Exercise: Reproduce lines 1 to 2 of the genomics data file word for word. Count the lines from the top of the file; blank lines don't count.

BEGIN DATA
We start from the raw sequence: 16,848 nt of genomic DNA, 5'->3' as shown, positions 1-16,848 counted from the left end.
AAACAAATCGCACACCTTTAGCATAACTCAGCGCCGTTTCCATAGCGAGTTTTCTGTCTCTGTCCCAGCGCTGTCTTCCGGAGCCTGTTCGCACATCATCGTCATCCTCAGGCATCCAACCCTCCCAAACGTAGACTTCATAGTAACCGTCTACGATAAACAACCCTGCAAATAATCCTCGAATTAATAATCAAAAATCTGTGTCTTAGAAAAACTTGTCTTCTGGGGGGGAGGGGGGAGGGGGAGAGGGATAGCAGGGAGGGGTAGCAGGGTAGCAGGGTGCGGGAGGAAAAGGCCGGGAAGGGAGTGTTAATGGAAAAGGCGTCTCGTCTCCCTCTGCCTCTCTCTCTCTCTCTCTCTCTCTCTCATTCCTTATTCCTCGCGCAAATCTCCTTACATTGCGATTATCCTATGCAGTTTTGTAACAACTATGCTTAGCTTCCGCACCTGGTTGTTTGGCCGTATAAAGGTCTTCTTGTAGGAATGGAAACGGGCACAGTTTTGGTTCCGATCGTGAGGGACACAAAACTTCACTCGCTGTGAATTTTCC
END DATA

We start from the raw sequence: 16,848 nt of genomic DNA, 5'->3' as shown, positions 1-16,848 counted from the left end.
AAACAAATCGCACACCTTTAGCATAACTCAGCGCCGTTTCCATAGCGAGTTTTCTGTCTCTGTCCCAGCGCTGTCTTCCGGAGCCTGTTCGCACATCATCGTCATCCTCAGGCATCCAACCCTCCCAAACGTAGACTTCATAGTAACCGTCTACGATAAACAACCCTGCAAATAATCCTCGAATTAATAATCAAAAATCTGTGTCTTAGAAAAACTTGTCTTCTGGGGGGGAGGGGGGAGGGGGAGAGGGATAGCAGGGAGGGGTAGCAGGGTAGCAGGGTGCGGGAGGAAAAGGCCGGGAAGGGAGTGTTAATGGAAAAGGCGTCTCGTCTCCCTCTGCCTCTCTCTCTCTCTCTCTCTCTCTCTCATTCCTTATTCCTCGCGCAAATCTCCTTACATTGCGATTATCCTATGCAGTTTTGTAACAACTATGCTTAGCTTCCGCACCTGGTTGTTTGGCCGTATAAAGGTCTTCTTGTAGGAATGGAAACGGGCACAGTTTTGGTTCCGATCGTGAGGGACACAAAACTTCACTCGCTGTGAATTTTCC